I wonder if they would be willing to say that to the families who have lost loved ones, would you encourage others to take that risk if you were confronted by their pain, by the reality of the way that COVID-19 has ripped through their lives?
I’m sure they are envious of your ability to say such a thing. I can’t imagine the arrogance and naiveté it would take not to fear it – and its potentially life-altering consequences.
We know that when you say we should try to get back to normal, you are saying that we are the collateral damage, with little regard for the fact that we are the largest marginalised group, and we exist in every demographic.
Before you articulate your view, consider the actual, irrevocable consequences of your actions the power of your words:
Spare a thought for chronically ill and disabled people watching our already hugely strained NHS have to cancel their treatments and support – after enduring a pandemic.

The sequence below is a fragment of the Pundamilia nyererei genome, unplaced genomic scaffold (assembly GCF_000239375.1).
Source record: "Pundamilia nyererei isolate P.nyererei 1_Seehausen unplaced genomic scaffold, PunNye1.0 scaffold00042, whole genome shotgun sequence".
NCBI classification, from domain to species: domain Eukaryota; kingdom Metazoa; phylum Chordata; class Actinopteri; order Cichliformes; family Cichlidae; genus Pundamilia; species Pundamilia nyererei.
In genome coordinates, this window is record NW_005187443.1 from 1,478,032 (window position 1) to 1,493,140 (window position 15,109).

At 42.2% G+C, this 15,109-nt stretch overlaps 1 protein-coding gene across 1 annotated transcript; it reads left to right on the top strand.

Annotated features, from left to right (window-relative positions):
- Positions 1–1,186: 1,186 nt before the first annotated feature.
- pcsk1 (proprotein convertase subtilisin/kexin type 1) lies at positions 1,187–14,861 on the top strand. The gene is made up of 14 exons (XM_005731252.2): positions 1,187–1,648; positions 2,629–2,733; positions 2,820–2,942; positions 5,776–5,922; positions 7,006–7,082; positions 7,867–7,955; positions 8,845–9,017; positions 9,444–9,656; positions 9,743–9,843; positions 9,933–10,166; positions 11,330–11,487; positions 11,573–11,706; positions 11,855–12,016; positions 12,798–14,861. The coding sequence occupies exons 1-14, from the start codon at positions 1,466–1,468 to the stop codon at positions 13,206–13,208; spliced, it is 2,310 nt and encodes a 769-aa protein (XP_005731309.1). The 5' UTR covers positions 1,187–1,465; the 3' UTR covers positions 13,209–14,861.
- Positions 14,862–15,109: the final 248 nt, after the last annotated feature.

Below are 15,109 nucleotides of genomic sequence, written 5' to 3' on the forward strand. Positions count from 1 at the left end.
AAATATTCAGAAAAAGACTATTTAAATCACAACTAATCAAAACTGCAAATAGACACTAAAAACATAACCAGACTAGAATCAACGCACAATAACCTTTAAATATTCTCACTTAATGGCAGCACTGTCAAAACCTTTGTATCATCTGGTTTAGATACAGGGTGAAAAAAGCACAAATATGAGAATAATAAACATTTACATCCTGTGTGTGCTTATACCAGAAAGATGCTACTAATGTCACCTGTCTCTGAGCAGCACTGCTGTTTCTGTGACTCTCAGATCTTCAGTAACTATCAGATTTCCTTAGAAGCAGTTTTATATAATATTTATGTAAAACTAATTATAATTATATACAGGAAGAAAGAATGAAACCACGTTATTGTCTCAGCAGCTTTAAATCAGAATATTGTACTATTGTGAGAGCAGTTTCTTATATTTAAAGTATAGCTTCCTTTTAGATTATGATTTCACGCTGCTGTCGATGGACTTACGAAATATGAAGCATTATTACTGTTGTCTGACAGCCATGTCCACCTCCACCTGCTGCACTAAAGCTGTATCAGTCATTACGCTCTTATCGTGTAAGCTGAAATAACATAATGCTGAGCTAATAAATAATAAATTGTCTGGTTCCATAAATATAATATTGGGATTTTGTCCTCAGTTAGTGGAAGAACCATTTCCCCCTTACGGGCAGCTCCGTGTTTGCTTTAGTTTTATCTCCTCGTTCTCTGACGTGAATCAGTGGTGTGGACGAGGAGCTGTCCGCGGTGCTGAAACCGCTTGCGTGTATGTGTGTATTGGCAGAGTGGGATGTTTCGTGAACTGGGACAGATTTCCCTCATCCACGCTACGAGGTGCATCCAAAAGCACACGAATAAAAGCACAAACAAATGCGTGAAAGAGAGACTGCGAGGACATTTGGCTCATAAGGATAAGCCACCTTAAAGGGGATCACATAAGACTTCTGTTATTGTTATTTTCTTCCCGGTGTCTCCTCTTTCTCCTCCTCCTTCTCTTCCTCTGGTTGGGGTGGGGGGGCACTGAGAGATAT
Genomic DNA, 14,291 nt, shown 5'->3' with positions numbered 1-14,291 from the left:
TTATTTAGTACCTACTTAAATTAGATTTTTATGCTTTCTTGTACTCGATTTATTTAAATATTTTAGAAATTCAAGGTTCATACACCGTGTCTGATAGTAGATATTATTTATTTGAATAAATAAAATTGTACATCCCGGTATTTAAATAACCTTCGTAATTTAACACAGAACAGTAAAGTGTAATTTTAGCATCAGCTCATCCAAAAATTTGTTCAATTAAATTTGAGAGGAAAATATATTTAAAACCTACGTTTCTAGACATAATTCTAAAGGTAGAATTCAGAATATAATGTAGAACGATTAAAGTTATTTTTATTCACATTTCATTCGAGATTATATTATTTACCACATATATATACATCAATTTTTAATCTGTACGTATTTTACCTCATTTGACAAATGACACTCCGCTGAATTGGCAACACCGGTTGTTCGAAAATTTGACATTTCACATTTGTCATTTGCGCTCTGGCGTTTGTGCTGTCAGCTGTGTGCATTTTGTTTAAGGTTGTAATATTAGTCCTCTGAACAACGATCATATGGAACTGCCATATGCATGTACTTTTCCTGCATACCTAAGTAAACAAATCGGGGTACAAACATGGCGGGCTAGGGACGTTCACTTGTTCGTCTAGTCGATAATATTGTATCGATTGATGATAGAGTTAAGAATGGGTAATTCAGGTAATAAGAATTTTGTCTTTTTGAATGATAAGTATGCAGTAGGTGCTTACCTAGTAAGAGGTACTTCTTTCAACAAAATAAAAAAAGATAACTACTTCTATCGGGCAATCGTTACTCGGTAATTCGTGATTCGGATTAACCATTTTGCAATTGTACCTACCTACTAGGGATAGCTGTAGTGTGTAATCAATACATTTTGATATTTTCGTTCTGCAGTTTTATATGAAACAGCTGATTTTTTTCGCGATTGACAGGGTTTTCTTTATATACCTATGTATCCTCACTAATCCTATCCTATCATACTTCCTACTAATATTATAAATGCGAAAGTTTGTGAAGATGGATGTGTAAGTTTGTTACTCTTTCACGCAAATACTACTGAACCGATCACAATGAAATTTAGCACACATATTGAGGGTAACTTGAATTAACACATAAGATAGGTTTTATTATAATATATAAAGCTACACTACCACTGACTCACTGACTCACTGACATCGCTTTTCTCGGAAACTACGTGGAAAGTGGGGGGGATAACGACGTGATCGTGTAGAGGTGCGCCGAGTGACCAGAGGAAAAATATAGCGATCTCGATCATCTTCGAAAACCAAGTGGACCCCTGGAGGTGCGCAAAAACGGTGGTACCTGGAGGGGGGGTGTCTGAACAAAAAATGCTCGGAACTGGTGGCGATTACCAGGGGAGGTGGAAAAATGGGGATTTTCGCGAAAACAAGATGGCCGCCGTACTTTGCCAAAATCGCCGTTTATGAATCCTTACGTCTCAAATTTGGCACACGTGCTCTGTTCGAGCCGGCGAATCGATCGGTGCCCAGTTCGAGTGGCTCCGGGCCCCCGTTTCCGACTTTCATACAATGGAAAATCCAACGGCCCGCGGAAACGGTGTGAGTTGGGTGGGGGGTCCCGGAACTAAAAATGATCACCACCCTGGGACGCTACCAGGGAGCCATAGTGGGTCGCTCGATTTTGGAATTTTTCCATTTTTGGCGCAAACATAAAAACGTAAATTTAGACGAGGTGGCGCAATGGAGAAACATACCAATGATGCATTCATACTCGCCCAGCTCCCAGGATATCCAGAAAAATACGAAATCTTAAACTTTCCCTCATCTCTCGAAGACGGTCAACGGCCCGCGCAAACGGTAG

Spare a thought for the NHS staff who are exhausted and at breaking point – after enduring a pandemic.
Reread these statistics and think of every family in unbearable pain – every individual who has struggled and suffered, every story. Because, of course, if you’re envious of people who get any variant of COVID-19, you haven’t been paying attention – but we knew that.
149K people have died from Covid-19 in the UK.
6 out of 10 people who have died with COVID-19 were disabled.
Those of us who have already lost so much are sacrificing and continue to be sacrificed. So, the idea that you feel able to suggest you have “Omicron envy” is not surprising – disgusting, ableist, inhumane, but not surprising – it is just the latest example of a certain willful, self-centred arrogance.
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The post You Should be Thankful you Haven’t had COVID-19, not Envious appeared first on The Unwritten.more
The last two years haven’t been fantastic for anyone — but they’ve been awful for disabled people.
On January 2, 2020, Prime Minister Boris Johnson shared a tweet that is dripping in irony, one global pandemic and two variants of concern later. “This is going to be a fantastic year for Britain,” he writes, giving his best Churchill impression to the camera as he sticks his thumbs up as if to represent some kind of universal reassurance to the nation.